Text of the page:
Can California Make Laws For the Rest of the Nation?

 

That’s the question I examine in the newest installment of my column for Hoover’s Defining Ideas. California has recently enacted a series of carbon regulations so sweeping that they have the practical effect of regulating behavior throughout the nation. As I note in the column, it is, in my judgment, time for this issue to be heard by the Supreme Court.

The reason this case is so important is that California’s regulations essentially usurp the powers of the federal legislative branch. As I argue:

California does not have a monopoly on the complex schemes for well-to-wheel system of taxation. Nor is it clear that it has chosen the best regime for this purpose. The California tax could distort market behavior out of state, while inviting great confusion and uncertainty under some “internal consistency” test if other states choose different but permissible variations on the same theme. Their cumulative weight could paralyze the entire system of interstate transportation. The point is especially salient here because any dangers from carbon dioxide emissions are not confined to this or that state, but are always national, indeed global, in their consequences. That simple fact makes even national regulation difficult, and it renders local state-by-state regulation that much more mischievous.

Situations like this call for some uniform national rule that only Congress can provide. But Congressional decision could allow California … to bind the world. After all, only Congress can stop the proliferation of otherwise inconsistent state schemes to control carbon emissions.

Read the argument in full and let me know what you think.

There are 9 comments.

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  1. user_959530 Member
    user_959530
    @

    I agree.  California can make laws for the rest of the country only if Congress allows California and all states that power by making the federal standard a floor and not a ceiling.  Without Congressional approval, state attempts to reach out-of-state activities that produce greenhouse gasses encroach on Congress’s power “to regulate commerce . . . among the several states.”

    Practically, I think national businesses would breathe a sigh of relief if Congress set a national standard with new legislation rather than through new regulation.  In the meantime, many national business welcome EPA’s emissions regulations under the Clean Air Act because of their fear of California and need for uniformity. 

    On the Dormant Commerce Clause issue, after a cursory reading of the denial, I think the key for Rocky Mountain’s challenge is the continuing validity of this Dormant Commerce Clause principle noted in J. Smith’s dissent: “a state law that has the `practical effect’ of regulating commerce occurring wholly outside that State’s borders is invalid. . . .”  quoting Healy v. Beer Inst., 491 U.S. 324, 332 (1989). As far as the out-of-state ethanol producers go, the DCC argument here seems pretty persuasive.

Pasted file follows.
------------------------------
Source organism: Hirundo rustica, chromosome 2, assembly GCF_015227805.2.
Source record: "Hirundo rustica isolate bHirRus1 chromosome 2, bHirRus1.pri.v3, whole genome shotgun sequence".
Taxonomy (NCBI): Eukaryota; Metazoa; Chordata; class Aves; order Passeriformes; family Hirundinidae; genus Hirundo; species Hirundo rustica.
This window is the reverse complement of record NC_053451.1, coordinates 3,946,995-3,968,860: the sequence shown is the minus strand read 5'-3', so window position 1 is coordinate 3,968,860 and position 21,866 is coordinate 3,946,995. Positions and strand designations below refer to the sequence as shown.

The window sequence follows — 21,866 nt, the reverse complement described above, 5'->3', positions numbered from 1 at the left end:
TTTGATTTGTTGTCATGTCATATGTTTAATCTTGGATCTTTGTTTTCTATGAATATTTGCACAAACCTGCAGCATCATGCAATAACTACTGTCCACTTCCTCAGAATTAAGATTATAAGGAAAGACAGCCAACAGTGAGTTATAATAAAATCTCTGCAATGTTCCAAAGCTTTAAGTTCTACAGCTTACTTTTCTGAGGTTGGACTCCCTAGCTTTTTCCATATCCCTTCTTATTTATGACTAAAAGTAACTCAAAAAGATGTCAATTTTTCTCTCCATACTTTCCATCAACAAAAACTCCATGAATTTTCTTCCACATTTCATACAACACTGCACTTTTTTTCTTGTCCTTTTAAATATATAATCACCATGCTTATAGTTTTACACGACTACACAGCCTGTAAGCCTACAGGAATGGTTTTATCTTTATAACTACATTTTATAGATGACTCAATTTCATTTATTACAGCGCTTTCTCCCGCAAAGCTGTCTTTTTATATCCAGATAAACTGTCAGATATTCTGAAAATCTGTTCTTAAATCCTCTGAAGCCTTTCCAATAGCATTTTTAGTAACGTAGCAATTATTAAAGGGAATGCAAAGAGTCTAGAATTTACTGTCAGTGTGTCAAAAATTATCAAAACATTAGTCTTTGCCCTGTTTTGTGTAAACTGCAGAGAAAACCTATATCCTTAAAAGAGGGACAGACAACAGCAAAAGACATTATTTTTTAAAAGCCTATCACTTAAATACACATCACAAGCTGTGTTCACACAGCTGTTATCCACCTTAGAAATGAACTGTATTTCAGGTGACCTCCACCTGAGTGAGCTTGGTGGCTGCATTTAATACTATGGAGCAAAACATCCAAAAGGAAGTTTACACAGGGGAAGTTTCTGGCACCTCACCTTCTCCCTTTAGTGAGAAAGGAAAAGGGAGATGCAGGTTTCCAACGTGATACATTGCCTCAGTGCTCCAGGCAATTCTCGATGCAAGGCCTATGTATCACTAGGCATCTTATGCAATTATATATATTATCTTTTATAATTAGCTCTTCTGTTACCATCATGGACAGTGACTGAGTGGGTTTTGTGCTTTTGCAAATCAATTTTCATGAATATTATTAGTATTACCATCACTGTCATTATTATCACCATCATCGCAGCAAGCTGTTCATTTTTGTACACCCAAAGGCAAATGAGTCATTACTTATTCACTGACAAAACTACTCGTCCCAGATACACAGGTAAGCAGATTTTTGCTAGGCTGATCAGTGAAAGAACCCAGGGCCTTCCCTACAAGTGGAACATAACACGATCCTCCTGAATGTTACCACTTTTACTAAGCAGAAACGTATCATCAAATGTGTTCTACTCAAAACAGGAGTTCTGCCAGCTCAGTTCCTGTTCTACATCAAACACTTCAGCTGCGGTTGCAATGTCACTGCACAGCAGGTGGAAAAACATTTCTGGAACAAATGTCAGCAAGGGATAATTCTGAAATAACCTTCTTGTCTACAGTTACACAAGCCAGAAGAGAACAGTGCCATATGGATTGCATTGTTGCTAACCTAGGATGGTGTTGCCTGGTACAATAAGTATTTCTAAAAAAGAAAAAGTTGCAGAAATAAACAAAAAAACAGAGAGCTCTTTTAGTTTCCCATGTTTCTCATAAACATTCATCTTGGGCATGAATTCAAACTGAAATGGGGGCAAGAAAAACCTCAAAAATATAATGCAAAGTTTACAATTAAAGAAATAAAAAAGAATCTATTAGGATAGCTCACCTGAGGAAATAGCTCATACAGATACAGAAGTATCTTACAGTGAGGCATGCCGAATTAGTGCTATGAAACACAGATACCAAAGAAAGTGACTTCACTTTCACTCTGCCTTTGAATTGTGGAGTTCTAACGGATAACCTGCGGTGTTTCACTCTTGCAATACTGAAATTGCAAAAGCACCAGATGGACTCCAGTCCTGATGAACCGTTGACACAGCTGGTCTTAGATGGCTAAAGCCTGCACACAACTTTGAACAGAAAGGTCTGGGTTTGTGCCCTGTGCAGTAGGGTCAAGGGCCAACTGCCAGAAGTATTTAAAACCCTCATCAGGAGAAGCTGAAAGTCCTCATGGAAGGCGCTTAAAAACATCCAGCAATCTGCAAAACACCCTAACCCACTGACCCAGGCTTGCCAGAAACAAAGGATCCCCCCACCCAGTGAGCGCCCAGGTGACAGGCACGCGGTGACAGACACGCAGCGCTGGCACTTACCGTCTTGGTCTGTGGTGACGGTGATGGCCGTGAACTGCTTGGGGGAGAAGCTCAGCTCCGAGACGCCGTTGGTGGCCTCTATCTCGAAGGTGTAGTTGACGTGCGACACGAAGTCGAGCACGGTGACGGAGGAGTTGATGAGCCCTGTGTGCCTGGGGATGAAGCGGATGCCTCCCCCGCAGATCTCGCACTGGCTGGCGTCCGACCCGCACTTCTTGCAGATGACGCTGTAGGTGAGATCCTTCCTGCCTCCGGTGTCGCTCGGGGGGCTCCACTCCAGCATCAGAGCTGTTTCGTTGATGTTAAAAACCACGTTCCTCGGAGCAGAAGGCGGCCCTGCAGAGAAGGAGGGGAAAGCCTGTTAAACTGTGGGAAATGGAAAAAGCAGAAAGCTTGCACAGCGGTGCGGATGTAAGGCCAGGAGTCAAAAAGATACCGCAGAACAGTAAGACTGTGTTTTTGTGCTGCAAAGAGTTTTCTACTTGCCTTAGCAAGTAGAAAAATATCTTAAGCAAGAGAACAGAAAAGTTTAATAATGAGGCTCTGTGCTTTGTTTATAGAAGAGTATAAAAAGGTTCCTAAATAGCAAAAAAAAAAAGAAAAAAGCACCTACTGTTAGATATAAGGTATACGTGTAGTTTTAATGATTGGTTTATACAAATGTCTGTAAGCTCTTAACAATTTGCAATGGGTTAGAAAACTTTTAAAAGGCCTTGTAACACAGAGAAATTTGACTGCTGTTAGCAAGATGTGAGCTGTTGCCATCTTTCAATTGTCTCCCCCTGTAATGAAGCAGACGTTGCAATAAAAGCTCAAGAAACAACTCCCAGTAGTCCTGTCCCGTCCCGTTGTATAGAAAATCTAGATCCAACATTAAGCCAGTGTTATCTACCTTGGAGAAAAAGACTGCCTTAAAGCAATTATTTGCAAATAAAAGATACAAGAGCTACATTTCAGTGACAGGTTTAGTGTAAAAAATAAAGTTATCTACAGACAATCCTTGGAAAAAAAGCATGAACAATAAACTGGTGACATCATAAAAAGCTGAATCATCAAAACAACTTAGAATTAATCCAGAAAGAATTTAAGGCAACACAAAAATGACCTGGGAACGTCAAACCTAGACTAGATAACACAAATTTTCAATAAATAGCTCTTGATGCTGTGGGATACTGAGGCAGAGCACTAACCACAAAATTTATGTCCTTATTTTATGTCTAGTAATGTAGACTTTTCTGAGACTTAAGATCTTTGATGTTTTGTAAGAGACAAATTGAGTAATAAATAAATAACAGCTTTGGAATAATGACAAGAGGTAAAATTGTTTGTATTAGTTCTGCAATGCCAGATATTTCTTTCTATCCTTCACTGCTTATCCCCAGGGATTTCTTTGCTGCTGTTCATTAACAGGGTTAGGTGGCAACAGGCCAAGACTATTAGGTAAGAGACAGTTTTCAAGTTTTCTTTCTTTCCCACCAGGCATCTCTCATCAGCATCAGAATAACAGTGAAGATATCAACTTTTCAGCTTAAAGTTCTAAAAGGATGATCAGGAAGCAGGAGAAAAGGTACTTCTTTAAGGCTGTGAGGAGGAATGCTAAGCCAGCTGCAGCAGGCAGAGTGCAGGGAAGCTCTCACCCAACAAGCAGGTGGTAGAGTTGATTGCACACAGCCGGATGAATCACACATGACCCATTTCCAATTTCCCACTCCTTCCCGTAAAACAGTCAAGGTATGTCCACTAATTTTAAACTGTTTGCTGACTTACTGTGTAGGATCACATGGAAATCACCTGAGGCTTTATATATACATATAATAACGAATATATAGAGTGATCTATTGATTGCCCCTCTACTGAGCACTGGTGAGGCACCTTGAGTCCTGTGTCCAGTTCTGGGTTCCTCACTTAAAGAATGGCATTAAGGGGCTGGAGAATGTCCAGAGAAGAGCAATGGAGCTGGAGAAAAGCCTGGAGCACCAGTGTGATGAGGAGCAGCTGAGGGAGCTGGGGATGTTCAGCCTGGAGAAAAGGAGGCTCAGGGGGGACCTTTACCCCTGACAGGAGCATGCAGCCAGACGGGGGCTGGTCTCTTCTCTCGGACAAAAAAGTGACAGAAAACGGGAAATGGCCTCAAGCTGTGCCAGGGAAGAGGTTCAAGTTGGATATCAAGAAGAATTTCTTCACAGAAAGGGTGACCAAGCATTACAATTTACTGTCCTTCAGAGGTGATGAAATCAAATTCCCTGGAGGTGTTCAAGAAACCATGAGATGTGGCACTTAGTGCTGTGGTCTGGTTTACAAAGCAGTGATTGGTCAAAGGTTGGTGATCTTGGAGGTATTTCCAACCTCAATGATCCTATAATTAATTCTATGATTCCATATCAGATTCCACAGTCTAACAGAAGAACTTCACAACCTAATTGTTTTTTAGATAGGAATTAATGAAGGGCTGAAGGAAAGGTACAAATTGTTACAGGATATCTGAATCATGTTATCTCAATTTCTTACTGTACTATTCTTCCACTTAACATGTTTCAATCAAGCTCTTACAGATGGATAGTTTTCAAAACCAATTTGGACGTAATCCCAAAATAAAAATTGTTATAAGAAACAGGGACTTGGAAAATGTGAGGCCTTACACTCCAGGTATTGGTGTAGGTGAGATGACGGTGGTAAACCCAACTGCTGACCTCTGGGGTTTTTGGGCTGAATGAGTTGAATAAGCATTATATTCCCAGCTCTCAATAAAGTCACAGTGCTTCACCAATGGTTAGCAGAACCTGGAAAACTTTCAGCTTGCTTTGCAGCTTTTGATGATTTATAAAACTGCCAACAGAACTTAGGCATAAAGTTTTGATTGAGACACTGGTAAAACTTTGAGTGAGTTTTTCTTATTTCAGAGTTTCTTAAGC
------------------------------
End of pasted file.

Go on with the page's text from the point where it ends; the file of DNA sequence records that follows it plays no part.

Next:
• #1
  2. Umbra Fractus Member
    Umbra Fractus
    @UmbraFractus

    This is exactly the sort of issue the commerce clause was meant to address in the first place. If it has any meaning at all, it’s that intranational protectionism cannot be tolerated.

    • #2
  3. Misthiocracy Member
    Misthiocracy
    @Misthiocracy

    Heck, even Canadian governments have had a tendency to cite California regulations when passing new environmental laws.

    Usually Liberal governments, of course …

    • #3
  4. The Cloaked Gaijin Member
    The Cloaked Gaijin
    @TheCloakedGaijin

    Don’t forget the egg lawsuits…

    http://stlouis.cbslocal.com/2014/03/06/others-join-mo-challenge-of-california-egg-law/

    (Of course, maybe I first heard about that listening to your podcast.)

    • #4
  5. Belt Member
    Belt
    @Belt

    As a resident of Iowa, I’m particularly interested in the egg case.  But the federalist in me says that a state should be allowed to make any laws it likes.  I’d really like to see a good discussion on this topic.

    • #5
  6. user_71324 Contributor
    user_71324
    @TroySenik

    Belt:

    As a resident of Iowa, I’m particularly interested in the egg case. But the federalist in me says that a state should be allowed to make any laws it likes. I’d really like to see a good discussion on this topic.

     We talked about the egg case on the most recent episode of Law Talk.

    • #6
  7. Belt Member
    Belt
    @Belt

    <grumble, mutter>  Must have missed that one.  Downloading now…

    • #7
  8. user_740328 Member
    user_740328
    @SEnkey

    And when will be the next episode of Law Talk? The wait is killing me.

    • #8
  9. user_71324 Contributor
    user_71324
    @TroySenik

    SEnkey:

    And when will be the next episode of Law Talk? The wait is killing me.

     Richard was traveling this week (indeed, the new “Libertarian” podcast was recorded in advance — something we often do with an evergreen topic when one of us is out of pocket) and Yeti and I have had our hands full with 2.0 stuff.

    Hopefully we’ll get the band back together next week. We’ve only been doing about one a month recently and we need to get back to a rate about double that.

    • #9

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